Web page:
show them signs of liberty." Felix, however, thought 
that this was the beginning of a revolt, sent out cavalry 
against them, and cut them to pieces. Another rising 
was similarly dealt with by Felix, when an Egyptian false 
prophet collected 30,000 men, whom he led round from 
the wilderness to the Mount of Olives. It is very re- 
markable, especially in view of the well-known prob- 
lem presented by the incident of Theudas, that in 
Acts 21 37 these three risings in the time of Felix are 
combined into a single incident. 5 Josephus, however, 
clearly distinguishes them, though he mentions them 

The later history of the Sicarii is that they formed an 
organized band which had its headquarters in the fortress 
of Masada near the Dead Sea under the leadership of 
Eleazar, a kinsman of Judas. This held out until after 
the fall of Jerusalem, and was finally taken by Fabius 
Silva, after the garrison had killed first their wives and 
children and afterwards themselves. Only two women 
and five children survived. 

Those of the Sicarii who had not been besieged in 
Masada escaped to Egypt. Some went to Alexandria 
and tried to renew their opposition to Rome, but they 
were finally handed over by the Jews to the Romans. 
Others went to Cyrene; and one of them named Jonathan 
led out a number of the poorer class into the desert, 

5 04k ipa <rb tl & klylnrrun b wpb robrur tuv fiiupup hvaaTajhaa? ical iZayayiu> tls 
tt)v ipriiiov robs TtTpcLKiaxi^-iovs avSpas rav txucaplav; 


promising them signs and wonders, but the richer Jews 
informed Catullus the governor, who dispersed Jona- 
than's followers. He revenged himself by laying infor- 
mation against the richer Jews, and he and Catullus 
joined in a campaign of blackmail in which Josephus was 
involved. When, however, the matter came to the 
emperor, the plot was discovered, Catullus disgraced, 
and Jonathan burned. 6 

The Sicarii left an interesting trace of their memory 
in the Mishna 7 in the law of Sicaricon, which was con- 
cerned with the settlement of the difficulty caused by 
property sold by the Sicarii and afterwards claimed by 
the original owner. It was clearly extended by analogy 
to other instances of a similar nature, but it is doubtful 
whether it originally refers to the time of Vespasian or 
of Hadrian. 

The first use of the word "Zealot" in Josephus as the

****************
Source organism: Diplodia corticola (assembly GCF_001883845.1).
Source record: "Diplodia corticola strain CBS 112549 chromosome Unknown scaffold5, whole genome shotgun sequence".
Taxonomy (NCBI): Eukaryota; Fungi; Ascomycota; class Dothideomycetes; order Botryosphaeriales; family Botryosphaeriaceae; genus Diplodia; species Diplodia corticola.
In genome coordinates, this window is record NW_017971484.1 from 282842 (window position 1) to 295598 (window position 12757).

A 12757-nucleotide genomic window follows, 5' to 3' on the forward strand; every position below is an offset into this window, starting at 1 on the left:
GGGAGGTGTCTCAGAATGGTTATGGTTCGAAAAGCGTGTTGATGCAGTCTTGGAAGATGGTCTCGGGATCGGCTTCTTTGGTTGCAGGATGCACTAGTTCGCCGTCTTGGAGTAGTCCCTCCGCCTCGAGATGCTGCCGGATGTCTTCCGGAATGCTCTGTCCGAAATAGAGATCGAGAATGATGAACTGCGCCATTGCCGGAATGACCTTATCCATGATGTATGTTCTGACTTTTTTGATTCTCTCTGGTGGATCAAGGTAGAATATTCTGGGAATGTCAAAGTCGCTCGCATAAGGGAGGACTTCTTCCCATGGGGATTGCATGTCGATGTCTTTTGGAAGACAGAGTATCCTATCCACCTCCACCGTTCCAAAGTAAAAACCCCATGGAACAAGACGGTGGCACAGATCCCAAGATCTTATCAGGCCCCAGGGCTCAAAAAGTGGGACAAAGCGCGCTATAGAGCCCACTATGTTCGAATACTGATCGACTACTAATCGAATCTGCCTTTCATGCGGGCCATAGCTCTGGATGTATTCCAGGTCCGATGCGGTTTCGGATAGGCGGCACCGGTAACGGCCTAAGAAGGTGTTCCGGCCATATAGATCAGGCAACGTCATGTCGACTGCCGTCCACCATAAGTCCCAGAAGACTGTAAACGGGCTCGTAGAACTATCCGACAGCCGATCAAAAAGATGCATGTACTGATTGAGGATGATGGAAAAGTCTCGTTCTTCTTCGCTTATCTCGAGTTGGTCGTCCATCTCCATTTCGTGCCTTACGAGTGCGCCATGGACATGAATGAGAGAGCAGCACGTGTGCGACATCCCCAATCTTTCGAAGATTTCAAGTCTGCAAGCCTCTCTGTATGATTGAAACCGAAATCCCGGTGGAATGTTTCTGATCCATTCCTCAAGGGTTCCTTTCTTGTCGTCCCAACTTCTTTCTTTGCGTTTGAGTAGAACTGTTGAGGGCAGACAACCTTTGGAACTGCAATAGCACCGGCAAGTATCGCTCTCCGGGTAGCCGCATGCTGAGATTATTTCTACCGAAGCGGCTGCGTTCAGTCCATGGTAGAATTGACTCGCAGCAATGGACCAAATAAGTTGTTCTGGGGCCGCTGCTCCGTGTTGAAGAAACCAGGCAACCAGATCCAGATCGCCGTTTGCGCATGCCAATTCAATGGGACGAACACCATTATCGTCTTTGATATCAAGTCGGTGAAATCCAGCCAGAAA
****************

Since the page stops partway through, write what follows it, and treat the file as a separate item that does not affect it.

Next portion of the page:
name of a party in Jerusalem is in Bellum Judaicum IV, 
3, 9. After this he uses it frequently, and always in the 
same sense. It is the name arrogated to themselves by 
the followers of the famous John of Gischala, who had 
escaped with some of his followers when his home, the 
last place in Galilee to be taken, was captured by Titus. 
John came to Jerusalem with his followers and started a 
popular movement against the high-priestly families. 
He succeeded in procuring the election of an obscure 
person, named Phanneas, as high priest. It is quite 
clear from Josephus that the name "Zealot" (for he uses 
it as a technical designation) applies to John's following 
and to no other — a party equally opposed to the Sicarii, 
to the priests, and to yet another of the factions which 
existed in Jerusalem after 66, namely that of Simon 
ben Giora, who had once belonged to the Sicarii but had 
left them because they would not undertake operations 

•B.J.VII. 8,1-10,1. 

7 Giilin V, 7. 


at a distance from Masada. Ultimately he became 
captain of a large body of men and was welcomed into 
Jerusalem by the priestly party headed by Matthias in 
order to combat the Zealots. 

It should be added that there is no reason for con- 
necting the Zealots or even the Sicarii with any Messianic 
movement. It is true, no doubt, that many Jews were 
expecting the coming of the Kingdom of Heaven in a 
catastrophic form, but this view did not necessarily imply 
a belief in a Messiah and certainly not a belief in an 
already present Messiah. The first Jew who is known to 
have proclaimed himself the Messiah is Bar Cochba 
(a.d. 135). The belief that a leader was the Messiah 
must be distinguished from the view that he was an 
inspired person of supernatural power. Claims of the 
latter kind were far more frequent. Familiar instances